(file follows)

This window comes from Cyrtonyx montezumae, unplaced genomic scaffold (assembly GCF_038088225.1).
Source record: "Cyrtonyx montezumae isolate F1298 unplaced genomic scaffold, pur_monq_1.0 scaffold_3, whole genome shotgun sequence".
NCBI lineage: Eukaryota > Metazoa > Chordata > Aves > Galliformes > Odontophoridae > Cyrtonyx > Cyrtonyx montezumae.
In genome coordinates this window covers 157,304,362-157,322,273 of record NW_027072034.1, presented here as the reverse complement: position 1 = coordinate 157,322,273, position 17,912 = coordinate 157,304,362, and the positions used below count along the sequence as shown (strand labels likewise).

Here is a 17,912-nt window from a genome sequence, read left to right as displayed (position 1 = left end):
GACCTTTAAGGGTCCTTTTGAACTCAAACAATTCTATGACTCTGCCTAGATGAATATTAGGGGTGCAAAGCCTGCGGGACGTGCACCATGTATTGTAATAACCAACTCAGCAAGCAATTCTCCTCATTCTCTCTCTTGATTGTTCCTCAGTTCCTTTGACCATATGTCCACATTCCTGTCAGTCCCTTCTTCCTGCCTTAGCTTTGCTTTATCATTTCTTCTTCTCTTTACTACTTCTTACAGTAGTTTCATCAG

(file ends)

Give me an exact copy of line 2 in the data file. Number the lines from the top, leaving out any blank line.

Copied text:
Source record: "Cyrtonyx montezumae isolate F1298 unplaced genomic scaffold, pur_monq_1.0 scaffold_3, whole genome shotgun sequence".